Our Top Picks for TBA 2019

Bossa Nova soundtracks, a pipe organist shredding, group screaming sessions, and a mother musical? That'd be TBA.

By Kiva Hanson, Fiona McCann, and Conner Reed September 5, 2019

Nudity, group screaming sessions, and an intense soundscape: This Bridge Called My Ass is pure TBA. 

Image: Courtesy PICA

Ready for some mind-exploding, head-scratching, gloriously boundary pushing contemporary art and performance? Then you’re in luck: TBA is here and has all manner of goodies lined up for its 17th iteration. Bringing in bold work from all over the globe, this year also boasts oodles of local talent: catch Anthony Hudson/Carla Rossi’s Looking for Tiger Lily—Cher, Pocahontas, Peter Pan, and more—while YGB Portland’s Feeling of Home features art installations, video projections, live performances, and lounges, reconstructing “what home and healing can feel like for local, intergenerational Black and Brown artists and communities.” And if you’re mourning the loss of TBA’s long-running and beloved Critical Mascara, you’re not going to want to miss Brandon Harrison’s Back to School Kiki Ball, showing off Portland’s bold and beautiful ballroom scene. Beyond that, we’ve perused the program and picked out the five shows that have us pumped this year.  

Holland Andrews (Like a Villain), Hello, I’ll See You Later

9 p.m. Thursday Sept 5, PICA (15 NE Hancock St), Free
TBA opens with the ethereal soundscapes and eerie, vulnerable vocals of composer, vocalist and erstwhile Portlander Holland Andrews. Electronic ambient music, operatic vocals, and a clarinet meet with the solitude of Andrews on stage, like some indie film dream sequence.  Get ready to get vulnerable.

Fin de Cinema: Marcel Camus’s Black Orpheus

10 p.m. Fri, Sept 6, PICA on Hancock, $9–15
Marcel Camus’s 1959 Oscar and Palme d’Or winner relocates the Greek myth Orpheus and Eurydice in the favelas and carnival streets of Rio de Janeiro in glorious high drama. Famed for its bossa nova soundtrack, the film gets a new live score from local musicians Amenta Abioto, POPgoji, and Akila Fields with Noah Bernstein.

Miguel Gutierrez, This Bridge Called My Ass

8:30 p.m. Sat-Sun, Sept 7-8, 4 p.m. Sun, Sept 8, PICA Annex (15 NE Hancock St), $16-$20
Inspired by the anthology of feminist essays by women of color, This Bridge Called My Back, this performance grapples with identity, Latinx cultural tropes, and the white avant-garde. It’s got LOTS of nudity, group screaming sessions, and an intense soundscape. We aren’t entirely sure what’s going on, but the telenovela ending, done entirely in lingerie and complete with choreographed fight scenes, seems worth the entrance price alone.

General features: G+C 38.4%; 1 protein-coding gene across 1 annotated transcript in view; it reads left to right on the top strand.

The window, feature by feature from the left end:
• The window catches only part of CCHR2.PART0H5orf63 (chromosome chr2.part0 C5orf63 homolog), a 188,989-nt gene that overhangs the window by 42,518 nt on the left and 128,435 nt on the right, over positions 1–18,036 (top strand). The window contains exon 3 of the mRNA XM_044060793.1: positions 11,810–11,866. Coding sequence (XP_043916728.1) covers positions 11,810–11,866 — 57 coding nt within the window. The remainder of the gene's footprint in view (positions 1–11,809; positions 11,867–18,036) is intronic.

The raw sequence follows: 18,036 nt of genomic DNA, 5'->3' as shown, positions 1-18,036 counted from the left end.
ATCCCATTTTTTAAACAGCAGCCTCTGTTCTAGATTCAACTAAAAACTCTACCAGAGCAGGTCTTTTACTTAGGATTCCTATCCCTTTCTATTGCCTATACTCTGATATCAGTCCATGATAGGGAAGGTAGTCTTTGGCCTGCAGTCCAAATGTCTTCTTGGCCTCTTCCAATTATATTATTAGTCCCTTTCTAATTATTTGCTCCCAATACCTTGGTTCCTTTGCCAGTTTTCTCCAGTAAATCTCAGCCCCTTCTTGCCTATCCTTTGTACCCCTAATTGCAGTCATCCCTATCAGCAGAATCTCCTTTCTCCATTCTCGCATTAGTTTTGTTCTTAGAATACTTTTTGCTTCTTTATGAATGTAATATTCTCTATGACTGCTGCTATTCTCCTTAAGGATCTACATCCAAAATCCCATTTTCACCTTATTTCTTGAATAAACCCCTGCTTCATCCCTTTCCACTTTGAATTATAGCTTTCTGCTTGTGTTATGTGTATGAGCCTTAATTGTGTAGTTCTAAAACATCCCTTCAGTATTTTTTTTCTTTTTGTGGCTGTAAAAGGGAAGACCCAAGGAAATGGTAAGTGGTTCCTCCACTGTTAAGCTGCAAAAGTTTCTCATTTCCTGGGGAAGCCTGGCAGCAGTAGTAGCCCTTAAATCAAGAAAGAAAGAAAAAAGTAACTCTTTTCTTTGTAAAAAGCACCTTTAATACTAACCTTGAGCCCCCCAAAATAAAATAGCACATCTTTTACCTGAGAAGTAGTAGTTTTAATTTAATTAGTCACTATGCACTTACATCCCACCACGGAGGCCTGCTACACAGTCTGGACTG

Ahamefuele J. Oluo, Susan

6:30 p.m. Fri-Sat, Sept 14-15, Winningstead Theatre, $20–25
The Seattle musician-slash-standup takes on his mother in a new musical “about the failings of men and the endurance of women.” Now I’m Fine, Oluo’s last stab at musical theatre, earned high marks from Ben Brantley at the Times, who called it “dizzying,” “engaging,” and “a grand hybrid” of comedy and autobiography. Susan promises “a tragedy about the most comically optimistic person on Earth,” set to original compositions by Oluo and other members of his band Industrial Revelation.

Kara-Lis Coverdale, “DIAPASON” for Pipe Organ

6:30 p.m. Sun, Sept 8, First Presbyterian Church, $20–25
Wanna hear a Canadian shred on the pipe organ in a High Victorian Gothic church? We thought so! Coverdale is a bona fide genius (a student at Toronto’s Royal Academy of Music since she was five years old) and her last full-length LP (aptly titled Sirens) is a treasure chest of drippy, time-bending delights. For TBA, she’s hauling out an all-new composition written specifically for the First Presbyterian Church’s Jaeckel pipe organ.

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